People and relationships unfoldOne of the reasons why so many people find dating daunting is because dates are treated like a gamble where we’ve extended a level of trust and are waiting to see how much return we get back. The more dates we feel that we’ve ‘lost’ too much to, is the twitchier we get about dating, prompting anxiety due to falling for the sunk cost fallacy–believing that we’re supposed to at least ‘get back’ what we put in and as a result, trying to recoup costs that are in actuality, the cost of getting involved and are already ‘done’.

What’s driving much of the anxiety along with a sense of being almost being ‘duped’ if a date or few doesn’t progress, is this underlying belief that if someone isn’t relationship material, that this is something that we believe that we should know almost immediately but also that a date should show their hand immediately.

There can be signs that a person isn’t relationship material or that they don’t share core values (demonstrated through action), or that we quite simply aren’t into them, from pretty soon into the proceedings, but it takes time and experience regardless of any impressions, stated intentions, or feelings felt, to know whether someone truly is loving relationship material or the person for us.

We might get a sense of it, but people and relationships unfold and so rather than making a snap judgement and rigidly sticking to it regardless of what happens next, we have to be open to getting to know and understand people, with the caveat being that some won’t even make it past a date or few, regardless of how good a time we think we’ve had with them.

It won’t be one thing that makes someone ‘it’; it will be a series of things. Even if we see what we think is an indicator of potential early on, as the relationship unfolds, we won’t have to carry on as if it was a UFO sighting that we’re now trying to get them to verify by attempting to make them demonstrate the behaviour or intentions that we haven’t seen again.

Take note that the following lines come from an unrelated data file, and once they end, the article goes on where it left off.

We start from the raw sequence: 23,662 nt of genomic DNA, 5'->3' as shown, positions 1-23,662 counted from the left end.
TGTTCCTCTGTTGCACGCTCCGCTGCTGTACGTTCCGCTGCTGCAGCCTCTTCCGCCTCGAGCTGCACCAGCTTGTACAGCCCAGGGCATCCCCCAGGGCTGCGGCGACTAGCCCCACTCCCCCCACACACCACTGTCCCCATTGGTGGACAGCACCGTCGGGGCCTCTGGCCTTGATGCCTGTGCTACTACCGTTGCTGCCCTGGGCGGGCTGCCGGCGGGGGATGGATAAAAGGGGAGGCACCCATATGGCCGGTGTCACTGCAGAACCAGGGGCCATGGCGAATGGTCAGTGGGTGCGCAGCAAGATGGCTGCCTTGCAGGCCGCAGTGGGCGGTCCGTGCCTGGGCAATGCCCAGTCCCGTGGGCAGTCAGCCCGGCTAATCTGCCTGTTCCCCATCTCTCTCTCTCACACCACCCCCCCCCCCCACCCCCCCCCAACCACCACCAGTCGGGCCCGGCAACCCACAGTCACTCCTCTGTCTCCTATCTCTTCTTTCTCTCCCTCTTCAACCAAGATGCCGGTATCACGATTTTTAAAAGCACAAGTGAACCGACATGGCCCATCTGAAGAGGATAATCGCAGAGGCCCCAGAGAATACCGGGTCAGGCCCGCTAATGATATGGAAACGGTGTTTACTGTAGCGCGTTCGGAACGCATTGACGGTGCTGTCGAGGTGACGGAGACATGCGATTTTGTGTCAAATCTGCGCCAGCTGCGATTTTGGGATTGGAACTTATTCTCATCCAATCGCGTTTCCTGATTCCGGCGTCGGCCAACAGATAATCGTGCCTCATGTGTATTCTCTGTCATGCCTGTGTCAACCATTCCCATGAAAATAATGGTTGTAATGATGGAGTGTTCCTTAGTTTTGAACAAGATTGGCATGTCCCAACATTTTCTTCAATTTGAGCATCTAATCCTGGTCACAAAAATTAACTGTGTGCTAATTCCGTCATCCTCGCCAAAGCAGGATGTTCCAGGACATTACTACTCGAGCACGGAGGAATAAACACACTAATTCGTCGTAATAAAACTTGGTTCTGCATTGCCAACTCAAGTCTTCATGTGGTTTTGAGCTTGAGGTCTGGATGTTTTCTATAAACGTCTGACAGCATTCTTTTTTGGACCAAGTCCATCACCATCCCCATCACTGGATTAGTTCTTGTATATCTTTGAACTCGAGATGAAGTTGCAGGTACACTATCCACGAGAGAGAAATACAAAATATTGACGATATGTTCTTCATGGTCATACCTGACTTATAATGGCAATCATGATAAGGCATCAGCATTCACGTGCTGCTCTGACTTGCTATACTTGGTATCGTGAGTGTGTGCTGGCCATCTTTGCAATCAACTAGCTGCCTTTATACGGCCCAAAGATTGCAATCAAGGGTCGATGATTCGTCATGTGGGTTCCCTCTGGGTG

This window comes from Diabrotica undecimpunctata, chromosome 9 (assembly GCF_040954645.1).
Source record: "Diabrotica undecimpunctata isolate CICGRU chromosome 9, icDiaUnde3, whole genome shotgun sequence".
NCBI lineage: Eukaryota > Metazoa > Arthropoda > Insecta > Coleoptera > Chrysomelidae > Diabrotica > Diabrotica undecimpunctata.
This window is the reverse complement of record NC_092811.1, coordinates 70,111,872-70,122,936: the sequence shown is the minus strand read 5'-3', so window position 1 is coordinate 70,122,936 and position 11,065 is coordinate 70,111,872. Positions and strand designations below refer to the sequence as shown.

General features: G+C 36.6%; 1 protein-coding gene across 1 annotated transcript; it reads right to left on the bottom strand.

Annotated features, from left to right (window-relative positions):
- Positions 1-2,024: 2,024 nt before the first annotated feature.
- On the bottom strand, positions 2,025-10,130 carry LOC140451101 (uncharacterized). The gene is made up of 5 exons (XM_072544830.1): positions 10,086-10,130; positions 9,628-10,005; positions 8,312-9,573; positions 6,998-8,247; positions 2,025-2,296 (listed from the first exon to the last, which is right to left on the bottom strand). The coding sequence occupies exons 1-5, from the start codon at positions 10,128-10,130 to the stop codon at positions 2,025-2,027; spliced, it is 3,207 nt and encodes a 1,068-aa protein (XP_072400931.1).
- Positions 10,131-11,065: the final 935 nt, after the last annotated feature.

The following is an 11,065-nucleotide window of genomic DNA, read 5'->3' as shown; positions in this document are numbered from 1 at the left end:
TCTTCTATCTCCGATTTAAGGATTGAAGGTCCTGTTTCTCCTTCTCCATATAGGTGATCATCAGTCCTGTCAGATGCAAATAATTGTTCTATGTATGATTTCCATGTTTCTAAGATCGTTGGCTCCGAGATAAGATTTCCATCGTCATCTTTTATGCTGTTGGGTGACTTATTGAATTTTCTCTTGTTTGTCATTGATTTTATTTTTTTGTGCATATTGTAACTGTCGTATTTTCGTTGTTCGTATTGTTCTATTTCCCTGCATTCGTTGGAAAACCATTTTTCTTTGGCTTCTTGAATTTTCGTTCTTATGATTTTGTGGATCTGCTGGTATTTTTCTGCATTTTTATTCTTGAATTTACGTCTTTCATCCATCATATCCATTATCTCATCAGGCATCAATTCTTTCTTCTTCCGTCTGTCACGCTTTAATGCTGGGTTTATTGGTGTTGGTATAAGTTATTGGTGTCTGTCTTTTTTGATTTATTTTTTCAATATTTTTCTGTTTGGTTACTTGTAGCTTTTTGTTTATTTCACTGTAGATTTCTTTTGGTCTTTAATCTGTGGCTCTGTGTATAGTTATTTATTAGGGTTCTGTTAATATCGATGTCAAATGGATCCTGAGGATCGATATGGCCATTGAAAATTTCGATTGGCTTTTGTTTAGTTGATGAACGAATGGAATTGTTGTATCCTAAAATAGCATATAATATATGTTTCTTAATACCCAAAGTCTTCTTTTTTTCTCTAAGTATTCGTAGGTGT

If our impression was on point, it will be converted into a fact due to it being consistently demonstrated over time.

Believing that we ‘should’ know immediately is a trap because ultimately, we’re living by a [faux] rule that has no basis.

It’s unrealistic to expect us to have world class detective skills, able to tell at a glance or certainly within the time it takes to have a drink and maybe a meal, whether somebody is Mr or Miss Right. It’s not a skill that we need to develop because there is no getting around the fact that we need to be vulnerable and show up if we want to get to know others and to be known.

We’re only putting the pressure on us to play Columbo because we’re on some level scared of getting things wrong and intimacy.

It’s also unfair to get mad at ourselves and others because they didn’t turn around and tell us from the outset, ‘Baby, I’m gonna give you X amount of dates and we’re going to have a good time and then you’re not gonna hear from me again / it’s gonna fizzle out / I’m gonna go back to my ex / I’m going to turn into an assclown’. Not gonna happen.

Having a good time on a date isn’t an automatic precursor to more dates nor does it mean that we’re in it for the same reasons or that we can pat ourselves on the back, safe in the knowledge that if any problems were going to show themselves, that it would have by now.

Going on the first or a few dates looking for red flags or what I call code amber and red alerts and not getting any, doesn’t mean that there won’t be in future. It doesn’t mean that there will but what it does mean is that unless you have a pattern of crossing your own boundaries and entering into questionable situations from the outset where you ignore feedback that you’re getting from your own body, mind, and emotions or from that person’s actions (or lack of them), you need to chill out and let your sense of self including your boundaries, do the work.

It’s unrealistic to expect fast confirmation of there being no red flags or to expect that what we’ve seen so far should be a permanent statement of the future.

People and relationships unfold.

If you are fairly certain about who you are, are not investing your entire self-esteem into every date in a do-or-die fashion, and you’re someone who is willing to recognise that dating is more about filtering out while having fun along the way than it is about trying to make a relationship fly with every person who expresses interest or who you feel attraction to, you will take your time in getting invested.

You will still undoutedly feel a level of disappointment if someone who you felt as if you got on with, never calls again or it fizzles out, but due to your boundaries, you won’t have been attached to the outcome nor will you be beating you up for having ‘screwed up’, as if you botched the job of a lifetime with an employer.

Trust is a gamble. We have to gamble on ourselves and we also have to gamble on others in order to access benefits and resources that we couldn’t on our own. As we don’t know someone we go on a date with and we’re only getting to know them, it’s too much to carry on as if we’re taking this massive risk but also as if our whole being is on the line if we ‘get it wrong’. This is what creates anxiety and makes dating so stressful.

If we embrace healthy boundaries for us, we don’t need to be hypervigilant because we can relax and enjoy our relationships and experiences, safe in the knowledge that when we experience discomfort, we’ll act, and that when how we see things isn’t how they turn out to be, we’ll adjust and learn from it.

Your thoughts?

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